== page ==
Malta: Court Of Appeal Criticises Industrial Tribunal In A Transfer Of Business Case

Last Updated: 7 November 2018
Article by Kirk Brincau

In the judgment delivered on the 5th of October 2018, in the names of Antoinette Farrugia vs Optical (CCSG) Company Limited and Classic Group (Appeal nr. 16/2018) the Court of Appeal (Inferior Jurisdiction) delved into the issue of what constitutes a transfer within the meaning of the Transfer of Business (Protection of Employment) Regulations and article 38 of the Employment and Industrial Relations Act.

The case in question was initiated by a claim filed before the Industrial Tribunal by Antoinette Farrugia ('claimant') who was employed with Optical (CCSG) Company Limited ("Optical") on an indefinite basis. On the 8th of December 2014 Optical (had, through a termination letter, informed the claimant that her employment contract would be terminated as of April 2015 on the basis of redundancy, and this due to the company's contract to operate from the premises of the Malta International Airport ('MIA'), initially awarded on a tender basis, not being extended. In the same termination letter Opticalinformed the claimant that Classic Group Limited ("Classic"), an 'associated company', had agreed to "re-employ" her.

The claimant refused the terms of the employment contract, which were less favourable than the terms she had with Optical and challenged the termination decision claiming that it was not based on redundancy. She further claimed that there was a transfer of business between the companies thereby entitling her to the same conditions of employment with Classic.

Contestation in relation to whether there had indeed been a transfer of business between the companies in question arose as a preliminary matter which matter has a substantial impact on the legal relationship between the claimant and Classic as well as the rights of the claimant.

The Industrial Tribunal had decided that there was a transfer. The Court stated that although it had read the decision several times, it could not understand on what basis the Tribunal had arrived at this finding as the decision was not properly explained and thereby lacked certain fundamental requirements. The Court took this opportunity to comment that the Industrial Tribunal should be presided over by a person who has the necessary legal background and experience. This was also said in view of the exponential growth of the Maltese labour market. However, the Court stated that since the case had been pending since 2015, it did not think it was fair to send the acts of the proceedings back to the Tribunal in order for it to reconsider this issue as it would cause prejudice to all parties involved. It therefore decided the issue itself. In arriving at its decision, the Court considered the following:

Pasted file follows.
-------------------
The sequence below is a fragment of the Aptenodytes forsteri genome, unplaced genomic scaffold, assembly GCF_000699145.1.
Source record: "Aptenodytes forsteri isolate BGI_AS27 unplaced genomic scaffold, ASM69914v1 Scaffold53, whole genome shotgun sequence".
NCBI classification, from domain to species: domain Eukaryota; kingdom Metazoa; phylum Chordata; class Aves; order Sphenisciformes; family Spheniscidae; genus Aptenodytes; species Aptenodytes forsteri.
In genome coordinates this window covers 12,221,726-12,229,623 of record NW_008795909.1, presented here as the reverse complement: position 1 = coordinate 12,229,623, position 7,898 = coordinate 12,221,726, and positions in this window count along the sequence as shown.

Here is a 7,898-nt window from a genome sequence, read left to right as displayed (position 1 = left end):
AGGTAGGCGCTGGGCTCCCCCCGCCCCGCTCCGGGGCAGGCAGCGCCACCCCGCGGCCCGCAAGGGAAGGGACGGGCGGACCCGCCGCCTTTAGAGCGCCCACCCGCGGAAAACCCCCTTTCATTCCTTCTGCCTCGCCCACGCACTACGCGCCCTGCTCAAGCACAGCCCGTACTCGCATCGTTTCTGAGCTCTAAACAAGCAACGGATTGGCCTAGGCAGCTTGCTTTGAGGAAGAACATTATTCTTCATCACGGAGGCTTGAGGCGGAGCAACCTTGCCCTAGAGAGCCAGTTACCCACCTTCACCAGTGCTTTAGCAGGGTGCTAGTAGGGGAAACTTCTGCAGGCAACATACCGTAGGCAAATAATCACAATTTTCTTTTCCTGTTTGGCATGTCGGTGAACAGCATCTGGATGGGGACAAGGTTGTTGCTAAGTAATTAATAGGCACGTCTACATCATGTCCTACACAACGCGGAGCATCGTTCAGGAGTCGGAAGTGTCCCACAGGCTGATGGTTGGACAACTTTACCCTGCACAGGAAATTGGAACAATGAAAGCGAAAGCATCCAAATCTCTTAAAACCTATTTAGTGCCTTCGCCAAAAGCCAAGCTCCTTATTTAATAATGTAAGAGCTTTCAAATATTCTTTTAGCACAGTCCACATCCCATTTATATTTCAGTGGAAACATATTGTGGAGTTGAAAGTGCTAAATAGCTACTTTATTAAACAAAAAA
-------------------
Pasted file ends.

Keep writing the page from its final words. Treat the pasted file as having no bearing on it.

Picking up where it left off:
1. One of the signatories on the termination letter who was signing as one of the directors of Opticalwas also the Managing Director of Classic ;
  2. It was only the claimant who was not kept in employment with Classic;
  3. It was apparent to the Court that what led to the employee with the longest employment relationship with Optical (CCSG) Company Limited being the only one terminated was a dispute during negotiations;
  4. Classic owned one third of the shares issued by Optical;
  5. The MIA had offered Optical the possibility to extend the lease agreement, however, Optical had no interest in extending it;
  6. Classic was granted a lease on the space that was previously leased by Optical
  7. MIA had not issued a call for applications but had instead directly reached an agreement with Classic;
  8. Classic had already been operating from a different section of the same premises while selling different objects;
  9. There was a close connection between the companies that used to operate in their own allocated spaces on the same premises. Indeed, the uniforms used to be handed out by Classic;
  10. There was no lengthy interruption of business (approximately two weeks) and moreover Optical had been permitted to continue operations until April 2015 notwithstanding that its lease agreement with the MIA had terminated on the 31st of December 2014 and the agreement signed by Classic with the MIA became effective on the 1st of January 2015;
  11. Classic continued the business of selling eyewear;
  12. Approximately 30% of the stock owned by Optical and some furniture was left at the premises for Classic;
  13. Since the shop in question continued to be used for the sale of eyewear, Classic would be benefiting from the goodwill earned by Optical over the years.

Moreover, in deciding on this preliminary matter, the Court quoted extensivelyfrom the jurisprudence of the Court of Justice of the European Union, stating that even if the transfer is effected in two stages; the first stagebeing the transfer of the undertaking from the original lessee to the owner and second the transfer from the owner to the new lessee, this does not exclude a business transfer in circumstances were the new employer continues the same or similar activities thereby retaining the identity of the business.

In light of the foregoing, the Court decided that a transfer of business had taken place and in its final comments also stated that for there to be a transfer of business it was not necessary for Classic to take control of Optical as the defendants had argued.

The acts of the proceedings were sent back to the Industrial Tribunal so that the merits of the claim may be considered following confirmation of the transfer of business. 

The content of this article is intended to provide a general guide to the subject matter. Specialist advice should be sought about your specific circumstances.

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